Following a recent scandal involving Greenpeace activists and a Russian Arctic offshore platform, parliamentarians suggested punishing unauthorized entry to oil and gas installations on the continental shelf with up to five years in prison.
According to the mass circulation daily, Izvestia, the amendments were prepared after Russian Prime Minister (and former board chairman of the natural gas giant Gazprom) Dmitry Medvedev proposed to tighten the security on Russian offshore installations and introduce stricter punishment for violators. Medvedev’s statement was made in October 2013, shortly after the international environmental group Greenpeace provoked a scandal involving Gazprom and Russian border guards.
In September last year, a group of 28 Greenpeace activists and two freelance reporters attempted to board the Prirazlomnaya platform in a protest over the alleged threat to the Arctic environment caused by offshore oil and gas extraction. All 30 were arrested by the border guards, delivered to the Russian port of Murmansk and charged with sea piracy. However, the charges were later changed to hooliganism and in late December dropped completely, under an amnesty announced in connection with the anniversary of the Russian constitution.
According to the fresh amendments, unauthorized entry to any installation on a sea shelf becomes a separate criminal offense. If violators act in groups and plan their action in advance, as the Gazprom activists did, such action can carry up to five years in penal camps or the same period of compulsory community service. Inflicting bodily harm to workers can cost up to one year in prison or a fine amounting to six months’ worth of the violator’s income. The same bill also introduces fines for ship crews for illegally entering the three-mile safety zone around offshore platforms and artificial islands – up to 20,000 rubles ($650) for private persons and between 30,000 and 150,000 rubles for companies ($900 - $4500). Captains of breaching vessels also risk having their licenses suspended for a period from six months up to three years.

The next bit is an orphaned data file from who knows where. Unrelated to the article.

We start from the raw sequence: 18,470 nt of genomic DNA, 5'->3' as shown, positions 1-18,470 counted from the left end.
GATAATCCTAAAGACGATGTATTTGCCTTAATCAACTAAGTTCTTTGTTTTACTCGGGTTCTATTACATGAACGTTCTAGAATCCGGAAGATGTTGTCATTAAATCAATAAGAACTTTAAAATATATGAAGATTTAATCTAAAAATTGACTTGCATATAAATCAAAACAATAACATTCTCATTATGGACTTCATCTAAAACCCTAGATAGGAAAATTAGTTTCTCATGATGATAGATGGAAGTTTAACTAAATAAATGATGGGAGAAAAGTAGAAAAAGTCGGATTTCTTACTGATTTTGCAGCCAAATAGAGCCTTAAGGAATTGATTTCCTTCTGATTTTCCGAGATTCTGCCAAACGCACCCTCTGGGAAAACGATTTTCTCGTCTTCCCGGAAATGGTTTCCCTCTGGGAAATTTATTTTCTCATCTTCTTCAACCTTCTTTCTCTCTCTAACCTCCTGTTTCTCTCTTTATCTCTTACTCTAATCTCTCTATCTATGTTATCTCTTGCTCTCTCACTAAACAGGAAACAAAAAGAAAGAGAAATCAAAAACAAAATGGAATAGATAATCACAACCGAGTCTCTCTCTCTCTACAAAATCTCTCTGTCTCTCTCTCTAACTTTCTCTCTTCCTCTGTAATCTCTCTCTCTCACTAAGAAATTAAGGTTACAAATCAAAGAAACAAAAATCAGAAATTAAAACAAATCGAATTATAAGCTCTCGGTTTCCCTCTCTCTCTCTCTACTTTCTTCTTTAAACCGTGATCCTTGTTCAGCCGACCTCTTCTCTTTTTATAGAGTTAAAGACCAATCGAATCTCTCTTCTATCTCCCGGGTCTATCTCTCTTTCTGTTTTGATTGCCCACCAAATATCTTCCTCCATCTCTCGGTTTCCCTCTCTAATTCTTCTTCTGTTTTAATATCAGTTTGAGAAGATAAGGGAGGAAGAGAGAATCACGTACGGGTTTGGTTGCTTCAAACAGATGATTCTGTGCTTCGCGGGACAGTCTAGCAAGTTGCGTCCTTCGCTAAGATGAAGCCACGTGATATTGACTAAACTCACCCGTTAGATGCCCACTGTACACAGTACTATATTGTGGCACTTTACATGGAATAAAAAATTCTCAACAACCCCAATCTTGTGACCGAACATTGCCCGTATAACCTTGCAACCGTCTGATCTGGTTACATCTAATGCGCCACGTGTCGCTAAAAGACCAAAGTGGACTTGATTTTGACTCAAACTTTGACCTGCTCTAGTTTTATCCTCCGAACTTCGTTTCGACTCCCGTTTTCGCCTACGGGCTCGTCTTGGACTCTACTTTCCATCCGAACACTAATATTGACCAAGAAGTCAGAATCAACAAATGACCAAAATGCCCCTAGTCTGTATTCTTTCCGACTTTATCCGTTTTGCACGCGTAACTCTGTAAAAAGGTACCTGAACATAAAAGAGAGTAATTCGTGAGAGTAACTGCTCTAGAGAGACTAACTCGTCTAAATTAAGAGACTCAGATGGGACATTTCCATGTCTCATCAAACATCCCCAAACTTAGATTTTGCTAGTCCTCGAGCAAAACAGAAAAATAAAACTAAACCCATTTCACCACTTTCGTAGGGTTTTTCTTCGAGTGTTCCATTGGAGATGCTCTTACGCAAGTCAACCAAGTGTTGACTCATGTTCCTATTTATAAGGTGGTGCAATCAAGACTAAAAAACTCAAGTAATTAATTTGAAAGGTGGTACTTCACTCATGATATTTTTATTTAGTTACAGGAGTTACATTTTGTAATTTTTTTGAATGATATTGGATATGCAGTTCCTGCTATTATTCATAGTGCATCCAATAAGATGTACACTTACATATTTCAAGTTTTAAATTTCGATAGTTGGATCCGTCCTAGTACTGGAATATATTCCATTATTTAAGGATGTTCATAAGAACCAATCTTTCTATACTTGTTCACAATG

According to the draft, the security zones around offshore installations must be set by owners and agreed with the Transport Ministry and Russia’s Federal Security Agency, the FSB.
The document still needs approval from the Lower House’s legal department, but the head of the State Duma committee for transport legislation, Irakly Aslamazov, told Izvestia that he hoped that fellow MPs would vote on the new amendments as early as January.
The newspaper also quoted unnamed sources in the Russian oil and gas industry saying that the new regulations were welcomed by all companies that run offshore projects.
An oil and gas sector coordinator of the World Wildlife Fund, Aleksey Knizhnikov, told the newspaper that tightening the security on Russian offshore installations was foreseeable and that it was in line with international law. The activist added that the proposed measures would not obstruct environmental monitoring of such sites as this is conducted through aerial and satellite images.